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Tuesday
Oct272009

Do U U Tube?

I hear this question, well-stated in a recent e-mail, quite a lot:

We have been debating about unblocking YouTube at school.  Have you had any experience with this?  And what is your take on this situation?  My principal and myself are totally for it but we have a lot of teachers with resistance.  They cannot see the educational benefits or uses of YouTube.  We have a staff meeting on Friday and I am sure it will turn into a heated debate.  I am contacting a few "experts" to get your take.  :)

My response:

We have never blocked YouTube in our district. I think at this point I might be lynched by teachers if I tried - even if I did want to.

There are two factors to consider when deciding to block or not block YouTube.

First is content. While plenty of YouTube content is worthless and/or tasteless, my understanding is that none is pornographic or in violation of copyright. (Some bad language, granted.) So none of YouTube falls under the CIPA requirements that sites that are "obscene, child pornography, or harmful to minors" be blocked. Nor does a teacher or student violate any copyright laws by using YouTube materials. Oh, and YouTube really does have a lot of material that our teachers use for class purposes - especially materials on popular culture and current events.

Second is bandwidth. When you have a lot of people streaming video via YouTube (or any other  video site like TeacherTube), it may slow down your network. This is a standard reason that a lot of tech people give for blocking YouTube. Our solution to this problem has been to employ a packetshaper on the network that will prioritize traffic and gives YouTube a low bandwidth priority. Users will only get video as bandwidth is available.

Personally, I think a lot of teachers see YouTube as an annoyance and would prefer the district block it rather than have to monitor student use and tell kids to stay on task.

OK, Blue Skunk readers, YouTube: Block or not. And why. And if YouTube was once blocked and now it isn't, how and why did the change come about?

Let's hear it.

 


 
 

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Reader Comments (35)

I use YouTube to teach and many of my teachers do as well. Their are videos on Plagiarism, Database searching, etc. It is also fun to show students Epic 2015 and Karl Fisch's Did you Know 4.0? I have shown my music teachers some men's acapella groups such as Straight No Chaser. You can also use the videos for short sponge activities. When my students are on YouTube from studyhall, many times they are watching sporting events or music videos. Some of the author videos are great too. We definitely YouTube! (Our students certainly are....and this makes our information more relevant to them if we can include technologies they identify with.) They look great on the Smartboards too!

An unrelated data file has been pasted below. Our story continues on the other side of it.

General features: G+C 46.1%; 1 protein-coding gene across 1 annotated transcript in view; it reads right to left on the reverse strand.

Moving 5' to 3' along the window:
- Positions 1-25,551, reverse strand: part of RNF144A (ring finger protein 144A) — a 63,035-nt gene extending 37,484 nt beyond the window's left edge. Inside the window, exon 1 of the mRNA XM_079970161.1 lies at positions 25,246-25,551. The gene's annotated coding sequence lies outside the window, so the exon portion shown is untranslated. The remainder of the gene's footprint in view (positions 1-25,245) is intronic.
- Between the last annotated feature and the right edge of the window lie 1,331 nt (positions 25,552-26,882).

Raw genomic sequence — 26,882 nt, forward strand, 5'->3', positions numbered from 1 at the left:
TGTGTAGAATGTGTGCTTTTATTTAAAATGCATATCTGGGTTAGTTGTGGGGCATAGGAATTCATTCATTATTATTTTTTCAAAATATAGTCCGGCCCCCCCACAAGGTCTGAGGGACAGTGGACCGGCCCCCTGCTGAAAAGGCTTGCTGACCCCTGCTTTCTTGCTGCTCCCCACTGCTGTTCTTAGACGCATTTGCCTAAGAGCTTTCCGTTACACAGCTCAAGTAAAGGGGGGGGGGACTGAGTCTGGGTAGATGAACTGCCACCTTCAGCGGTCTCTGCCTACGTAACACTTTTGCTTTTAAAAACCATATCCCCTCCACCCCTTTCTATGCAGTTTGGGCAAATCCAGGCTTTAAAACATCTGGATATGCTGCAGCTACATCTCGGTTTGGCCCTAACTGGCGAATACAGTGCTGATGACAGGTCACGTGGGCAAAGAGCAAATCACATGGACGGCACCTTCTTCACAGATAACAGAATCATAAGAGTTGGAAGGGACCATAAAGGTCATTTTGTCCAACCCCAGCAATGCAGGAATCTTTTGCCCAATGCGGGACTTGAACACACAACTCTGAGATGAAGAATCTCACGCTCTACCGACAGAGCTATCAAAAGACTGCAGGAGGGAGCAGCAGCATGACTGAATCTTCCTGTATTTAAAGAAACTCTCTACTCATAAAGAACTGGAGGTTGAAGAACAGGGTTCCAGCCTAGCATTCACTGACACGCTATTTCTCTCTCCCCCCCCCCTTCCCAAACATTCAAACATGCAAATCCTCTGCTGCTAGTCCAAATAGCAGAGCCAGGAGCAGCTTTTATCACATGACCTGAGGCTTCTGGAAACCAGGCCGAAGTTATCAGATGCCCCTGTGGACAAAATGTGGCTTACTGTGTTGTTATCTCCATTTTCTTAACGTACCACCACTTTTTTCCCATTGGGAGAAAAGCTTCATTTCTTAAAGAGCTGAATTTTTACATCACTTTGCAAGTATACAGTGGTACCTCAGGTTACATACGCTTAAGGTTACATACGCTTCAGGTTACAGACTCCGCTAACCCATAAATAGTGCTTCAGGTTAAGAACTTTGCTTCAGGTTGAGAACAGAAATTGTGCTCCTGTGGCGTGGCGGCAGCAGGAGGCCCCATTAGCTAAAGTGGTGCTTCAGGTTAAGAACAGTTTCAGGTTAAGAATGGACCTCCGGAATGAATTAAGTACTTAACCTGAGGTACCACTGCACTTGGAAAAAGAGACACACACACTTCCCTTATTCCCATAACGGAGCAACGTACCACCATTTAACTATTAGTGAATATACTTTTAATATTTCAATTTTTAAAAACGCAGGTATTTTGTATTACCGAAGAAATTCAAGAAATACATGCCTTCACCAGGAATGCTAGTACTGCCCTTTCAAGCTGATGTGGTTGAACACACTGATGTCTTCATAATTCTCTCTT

October 28, 2009 | Unregistered CommenterJune Keuhn

I check out MUCH fewer videos and most teachers credit that to youtube. There would be an uprising here if that was suggested. I think most of the reasons that teachers want to ban it is not due to pornographic content, but due to it being a distraction. I wholeheartedly feel that is a management issue and NOT a reason to censor. Without classroom/lab management, then students will just migrate to a games site, a celeb gossip site or somewhere else to chew up the time instead of working. Engaging work with constant vigilance and support will keep youtube from being a distraction, not outlawing it. Youtube is an easy target, but certainly does not cause student distraction or attempts to get out of assigned work. I am pretty sure those attempts happened even before computers!

October 28, 2009 | Unregistered CommenterBrad

The Library department in our district has been on a systematic campaign for several years to open as much of the web to our teachers and students as we reasonably can. We have been fairly successful. Currently, YouTube is open to teachers for them to evaluate its usefulness. The plan is to open YouTube up for students in January if the teachers agree. Since so many of them are finding such wonderful resources, we anticipate no problems opening it up to students. Part of our move to this point has been several offerings of the 23 Things. We have trained many teachers in the benefits of the web 2.0 world for their students. Thanks Doug for your comments on this subject. A good summary of our thinking about YouTube exists at this blog post.
http://librarianphilosopher.edublogs.org/2009/06/15/youtube-in-schools-%e2%80%93-talking-points/

October 28, 2009 | Unregistered CommenterBarry Bishop

There is such an incredible amount of education-worthy videos on YouTube--old PBS videos, SuperSize Me (as examples)--and channels (National Geo, Discovery,...) that blocking YouTube limits the resources a classroom teacher can use to what they can find in the school library. Being a District-wide Media Coordinator, I appreciate not having to buy videos every year because I can direct teachers to YouTube.

October 28, 2009 | Unregistered CommenterPeter

I'd consider packet shaping essential in this case.

October 28, 2009 | Unregistered CommenterTom Hoffman